Inflation is the oldest known form of wholesale robbery of the people. Historically, this robbery has been carried out behind an array of smoke and mirrors, while the corporate media does its job of throwing “learned dirt” into the eyes of the people.
The people stagger out of the grocery store staring at the check out
list, shaking their heads in disbelief. No one has to tell them we are
caught in a dangerous spiral of inflation. The government spin masters
show us figures to prove there is no or little inflation. Their figures
conveniently leave out “volatile” items such as food and fuel. Looking
at inflation we must proceed from the old warning that figures don’t
lie—but liars can figure.
What is inflation? How and why does it take place? Inflation is the
fall of purchasing power of a currency. Before we go any further
we must restate some obvious facts. When you purchase something with
paper money, that money represents a definite amount of labor time of a
certain quality. So essentially you are exchanging your spent
labor for a different kind of spent labor—your brick for a dollar and
the dollar for someone else’s cup. Gold, in different quantities,
has long been accepted as expressing all forms of value and is the
foundation of exchange. Since there is not enough gold or
precious metals to conduct the trillions of dollars worth of exchanges
that take place every day, nations print paper money and make
adulterated silver or copper coins which represent the value of gold.
The Romans found out that when they began adulterating their silver
coin, the denarius, prices rose. The death penalty for raising prices
did not prevent inflation. They found out that no political law could
set aside an economic law. However, the capitalists are still trying.
The United States has had a powerful, stable economy. The saying “sound
as a dollar” expressed the confidence the world market had in the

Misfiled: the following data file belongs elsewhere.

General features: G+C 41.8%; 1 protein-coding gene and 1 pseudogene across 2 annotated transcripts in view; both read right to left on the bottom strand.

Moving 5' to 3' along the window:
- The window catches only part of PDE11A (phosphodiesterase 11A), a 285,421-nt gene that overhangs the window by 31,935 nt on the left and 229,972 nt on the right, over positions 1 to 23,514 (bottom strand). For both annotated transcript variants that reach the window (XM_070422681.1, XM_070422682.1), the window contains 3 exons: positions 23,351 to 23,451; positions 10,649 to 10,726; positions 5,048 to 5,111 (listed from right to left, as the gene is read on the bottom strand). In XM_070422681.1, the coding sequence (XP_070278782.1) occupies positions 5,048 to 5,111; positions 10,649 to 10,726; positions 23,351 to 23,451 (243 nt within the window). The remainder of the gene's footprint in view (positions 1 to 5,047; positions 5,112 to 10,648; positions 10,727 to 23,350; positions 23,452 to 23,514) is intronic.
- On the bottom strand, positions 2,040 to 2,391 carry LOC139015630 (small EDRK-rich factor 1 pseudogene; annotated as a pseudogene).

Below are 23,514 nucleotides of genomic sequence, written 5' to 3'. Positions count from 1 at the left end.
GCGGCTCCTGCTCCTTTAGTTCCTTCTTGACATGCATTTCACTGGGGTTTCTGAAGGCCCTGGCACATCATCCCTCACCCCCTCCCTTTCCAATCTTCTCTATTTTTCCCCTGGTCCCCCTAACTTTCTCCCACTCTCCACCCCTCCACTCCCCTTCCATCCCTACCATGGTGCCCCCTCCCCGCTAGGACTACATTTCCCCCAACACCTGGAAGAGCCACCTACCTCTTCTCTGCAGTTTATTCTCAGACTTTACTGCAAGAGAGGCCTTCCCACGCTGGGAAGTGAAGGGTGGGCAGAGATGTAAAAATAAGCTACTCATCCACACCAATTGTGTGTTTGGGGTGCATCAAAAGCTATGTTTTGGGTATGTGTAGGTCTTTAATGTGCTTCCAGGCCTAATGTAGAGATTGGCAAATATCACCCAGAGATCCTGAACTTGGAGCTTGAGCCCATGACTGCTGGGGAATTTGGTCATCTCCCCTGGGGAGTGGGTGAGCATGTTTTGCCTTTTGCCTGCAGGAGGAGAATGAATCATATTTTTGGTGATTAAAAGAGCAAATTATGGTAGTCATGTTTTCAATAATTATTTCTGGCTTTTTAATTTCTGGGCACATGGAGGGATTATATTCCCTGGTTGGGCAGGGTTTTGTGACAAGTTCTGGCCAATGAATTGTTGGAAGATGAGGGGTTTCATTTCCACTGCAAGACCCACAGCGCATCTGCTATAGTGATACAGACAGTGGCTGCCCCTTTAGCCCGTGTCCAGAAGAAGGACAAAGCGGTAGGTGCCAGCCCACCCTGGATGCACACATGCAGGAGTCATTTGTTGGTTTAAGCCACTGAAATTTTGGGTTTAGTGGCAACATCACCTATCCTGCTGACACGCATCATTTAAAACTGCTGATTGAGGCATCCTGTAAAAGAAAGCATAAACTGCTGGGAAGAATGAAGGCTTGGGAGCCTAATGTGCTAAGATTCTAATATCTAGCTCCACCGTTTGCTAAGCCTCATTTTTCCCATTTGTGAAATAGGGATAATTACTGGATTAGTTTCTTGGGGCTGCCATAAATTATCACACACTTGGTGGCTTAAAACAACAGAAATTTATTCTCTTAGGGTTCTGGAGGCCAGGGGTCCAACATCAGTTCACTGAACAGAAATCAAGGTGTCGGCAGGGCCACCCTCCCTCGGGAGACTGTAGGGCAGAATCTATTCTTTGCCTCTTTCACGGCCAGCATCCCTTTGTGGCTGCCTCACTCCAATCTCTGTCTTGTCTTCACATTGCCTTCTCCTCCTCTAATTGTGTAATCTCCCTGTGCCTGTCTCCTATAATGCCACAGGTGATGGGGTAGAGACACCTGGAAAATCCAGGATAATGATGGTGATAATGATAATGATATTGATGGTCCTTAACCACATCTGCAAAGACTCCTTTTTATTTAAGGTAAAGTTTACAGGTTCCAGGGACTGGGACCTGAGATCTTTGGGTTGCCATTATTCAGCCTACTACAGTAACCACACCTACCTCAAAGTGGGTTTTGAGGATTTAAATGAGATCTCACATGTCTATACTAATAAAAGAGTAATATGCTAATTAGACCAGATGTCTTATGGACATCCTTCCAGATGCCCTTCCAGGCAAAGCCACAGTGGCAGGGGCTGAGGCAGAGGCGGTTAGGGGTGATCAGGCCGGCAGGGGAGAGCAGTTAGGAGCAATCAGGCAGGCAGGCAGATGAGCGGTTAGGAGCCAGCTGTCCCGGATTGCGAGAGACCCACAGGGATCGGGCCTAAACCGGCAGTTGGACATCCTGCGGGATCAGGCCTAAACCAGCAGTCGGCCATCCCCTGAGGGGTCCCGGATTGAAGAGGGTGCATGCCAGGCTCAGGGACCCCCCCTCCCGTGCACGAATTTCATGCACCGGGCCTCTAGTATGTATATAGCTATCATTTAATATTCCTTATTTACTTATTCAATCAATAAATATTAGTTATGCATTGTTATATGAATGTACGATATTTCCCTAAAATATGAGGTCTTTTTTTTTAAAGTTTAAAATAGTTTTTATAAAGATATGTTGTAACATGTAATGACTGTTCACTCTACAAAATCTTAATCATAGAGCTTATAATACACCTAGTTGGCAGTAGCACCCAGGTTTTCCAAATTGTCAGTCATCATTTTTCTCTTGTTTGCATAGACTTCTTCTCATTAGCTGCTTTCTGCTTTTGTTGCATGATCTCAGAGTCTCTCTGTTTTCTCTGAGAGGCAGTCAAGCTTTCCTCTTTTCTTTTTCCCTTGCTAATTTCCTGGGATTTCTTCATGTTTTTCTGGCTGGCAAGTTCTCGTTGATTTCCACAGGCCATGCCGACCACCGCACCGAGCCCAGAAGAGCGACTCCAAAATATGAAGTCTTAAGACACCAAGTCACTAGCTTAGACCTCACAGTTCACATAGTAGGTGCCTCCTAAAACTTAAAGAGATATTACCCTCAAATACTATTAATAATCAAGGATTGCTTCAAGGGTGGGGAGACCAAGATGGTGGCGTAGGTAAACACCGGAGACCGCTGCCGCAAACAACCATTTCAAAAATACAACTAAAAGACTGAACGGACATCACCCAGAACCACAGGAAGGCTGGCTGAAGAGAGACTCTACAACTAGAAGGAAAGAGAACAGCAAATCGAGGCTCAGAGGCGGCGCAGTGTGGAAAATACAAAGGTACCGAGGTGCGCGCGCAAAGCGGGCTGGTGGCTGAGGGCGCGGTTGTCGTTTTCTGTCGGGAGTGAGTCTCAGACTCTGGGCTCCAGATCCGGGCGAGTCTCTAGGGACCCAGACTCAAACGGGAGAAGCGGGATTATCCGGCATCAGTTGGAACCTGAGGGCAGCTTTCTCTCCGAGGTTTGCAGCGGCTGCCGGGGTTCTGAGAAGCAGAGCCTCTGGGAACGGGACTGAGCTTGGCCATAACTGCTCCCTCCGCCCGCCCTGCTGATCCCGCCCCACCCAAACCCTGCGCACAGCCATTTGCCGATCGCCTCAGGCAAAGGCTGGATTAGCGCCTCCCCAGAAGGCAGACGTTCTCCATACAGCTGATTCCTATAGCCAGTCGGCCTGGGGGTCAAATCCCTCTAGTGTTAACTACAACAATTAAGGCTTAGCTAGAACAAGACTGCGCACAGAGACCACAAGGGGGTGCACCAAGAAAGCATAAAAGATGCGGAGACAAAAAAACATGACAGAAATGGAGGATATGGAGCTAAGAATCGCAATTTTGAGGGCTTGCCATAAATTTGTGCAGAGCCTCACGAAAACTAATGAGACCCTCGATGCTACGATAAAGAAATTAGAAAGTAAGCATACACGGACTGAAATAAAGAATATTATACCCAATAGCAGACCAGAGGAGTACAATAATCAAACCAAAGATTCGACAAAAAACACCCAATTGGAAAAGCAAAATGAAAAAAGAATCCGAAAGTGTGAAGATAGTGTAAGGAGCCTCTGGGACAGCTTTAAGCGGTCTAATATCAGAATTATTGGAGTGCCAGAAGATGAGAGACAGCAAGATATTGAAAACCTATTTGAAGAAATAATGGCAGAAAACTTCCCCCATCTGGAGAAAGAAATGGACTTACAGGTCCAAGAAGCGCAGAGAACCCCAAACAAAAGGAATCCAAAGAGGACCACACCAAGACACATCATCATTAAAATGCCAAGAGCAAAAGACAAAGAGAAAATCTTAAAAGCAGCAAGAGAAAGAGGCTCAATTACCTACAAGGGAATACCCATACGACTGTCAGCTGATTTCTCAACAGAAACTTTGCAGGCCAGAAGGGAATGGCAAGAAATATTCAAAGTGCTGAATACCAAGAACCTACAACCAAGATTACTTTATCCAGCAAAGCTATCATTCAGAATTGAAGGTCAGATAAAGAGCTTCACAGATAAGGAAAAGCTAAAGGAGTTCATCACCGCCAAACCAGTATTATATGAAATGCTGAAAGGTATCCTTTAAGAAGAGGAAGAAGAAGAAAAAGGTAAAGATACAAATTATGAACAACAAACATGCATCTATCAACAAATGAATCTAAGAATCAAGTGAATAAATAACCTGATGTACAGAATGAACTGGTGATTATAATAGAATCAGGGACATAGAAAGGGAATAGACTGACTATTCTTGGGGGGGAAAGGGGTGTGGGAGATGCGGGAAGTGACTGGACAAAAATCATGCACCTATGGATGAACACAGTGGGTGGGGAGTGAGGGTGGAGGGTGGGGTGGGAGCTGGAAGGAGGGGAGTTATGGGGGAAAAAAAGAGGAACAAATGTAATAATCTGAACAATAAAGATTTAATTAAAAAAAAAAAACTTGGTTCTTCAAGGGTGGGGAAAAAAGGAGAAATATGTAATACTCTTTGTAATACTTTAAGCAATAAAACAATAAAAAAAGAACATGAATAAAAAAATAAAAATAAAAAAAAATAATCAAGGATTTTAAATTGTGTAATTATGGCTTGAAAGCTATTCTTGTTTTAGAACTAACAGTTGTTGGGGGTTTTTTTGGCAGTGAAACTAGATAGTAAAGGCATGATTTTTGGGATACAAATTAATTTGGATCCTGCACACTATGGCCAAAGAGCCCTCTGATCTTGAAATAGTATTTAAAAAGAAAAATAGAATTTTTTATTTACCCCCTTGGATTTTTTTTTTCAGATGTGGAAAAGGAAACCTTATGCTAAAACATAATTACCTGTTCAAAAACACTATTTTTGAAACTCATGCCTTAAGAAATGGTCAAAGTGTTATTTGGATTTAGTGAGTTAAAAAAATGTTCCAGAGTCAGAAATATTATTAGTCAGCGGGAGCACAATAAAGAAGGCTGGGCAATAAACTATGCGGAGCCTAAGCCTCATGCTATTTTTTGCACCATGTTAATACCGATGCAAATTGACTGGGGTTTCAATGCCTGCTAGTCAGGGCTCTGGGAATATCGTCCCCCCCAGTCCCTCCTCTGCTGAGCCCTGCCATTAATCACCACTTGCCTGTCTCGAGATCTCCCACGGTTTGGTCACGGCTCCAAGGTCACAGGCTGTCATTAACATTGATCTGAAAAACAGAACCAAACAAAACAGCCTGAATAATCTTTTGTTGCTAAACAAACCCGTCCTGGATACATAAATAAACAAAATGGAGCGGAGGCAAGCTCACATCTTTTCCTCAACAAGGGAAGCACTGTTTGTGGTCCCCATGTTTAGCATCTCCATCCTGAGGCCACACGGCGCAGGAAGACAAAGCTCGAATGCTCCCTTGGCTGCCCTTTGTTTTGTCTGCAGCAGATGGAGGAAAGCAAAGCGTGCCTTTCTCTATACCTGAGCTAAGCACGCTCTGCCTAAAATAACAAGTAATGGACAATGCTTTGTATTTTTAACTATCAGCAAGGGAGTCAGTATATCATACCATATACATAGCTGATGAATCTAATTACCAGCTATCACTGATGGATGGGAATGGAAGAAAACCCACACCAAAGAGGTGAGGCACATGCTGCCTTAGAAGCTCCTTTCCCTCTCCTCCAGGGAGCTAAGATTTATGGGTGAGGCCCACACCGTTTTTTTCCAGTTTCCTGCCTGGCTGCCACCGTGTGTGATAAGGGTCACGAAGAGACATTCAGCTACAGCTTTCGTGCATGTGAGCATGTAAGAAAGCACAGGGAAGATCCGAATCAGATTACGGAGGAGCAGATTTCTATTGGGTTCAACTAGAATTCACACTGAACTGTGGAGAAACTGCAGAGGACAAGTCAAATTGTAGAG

dollar. Although it was a complex process, this confidence in the
dollar allowed the United States to move off the gold standard and for
all practical purposes the dollar replaced gold. When inflation
under President Nixon rose to 4% he imposed price and wage controls.
Today, 5% is considered normal. What happened? The wars, the looting of
the public treasury and the recovery of Europe from WWII forced the
government to print more paper money than there was gold to back it up.
Therefore, prices rose and the value of the dollar fell accordingly.
Today with corporate power becoming the government, expenditures are
exploding. For instance, the Iraqi war is costing $341, 400,000
per day. The bill is met by speeding up the printing presses, with the
consequent fall in the value of the dollar and corresponding rise in
There is another, more serious element in today’s inflation. We
had mentioned that, essentially, buying and selling is the exchange of
labor in different forms. That spent human labor is known as value. In
the long run, price and value have more or less reflected one another.
The introduction of robotics is destroying any way of measuring value,
since some commodities are made with labor and identical ones are not.
So the market place sets not only price, but also value. Oddly
enough two tendencies evolve. One is inflation, because of greater and
greater deficit spending. For example, this year, our economy will grow
by about 1% while the economies of Middle Europe, China and the Far
East will grow at 10%. Who is going to invest in the United States?
Printing more money that only fuels inflation will make up the
The other tendency is the opposite—deflation. As robotics expand,
more and more commodities are produced that have no value. Yet, in the
marketplace, they are sold beside identical commodities that do have
value. The result is labor-produced commodities are sold below their
value and this forces down wages, which in turn creates a glut of
commodities which force down the price of labor below its value—that
is, the cost of its reproduction. This vicious cycle is the cause of
the growing world poverty in the midst of mountains of necessary goods.
What is happening and how it is happening are two different things.
This round of inflation is part of the ending of the
wage-labor—capitalist—system. It will not happen overnight, nor will it
be a steady, stable process. It will be a series of partial recoveries
followed by backsliding until the economic revolution forces a
political revolution which will construct an economic order compatible
with robotics and the other forms of productive electronics.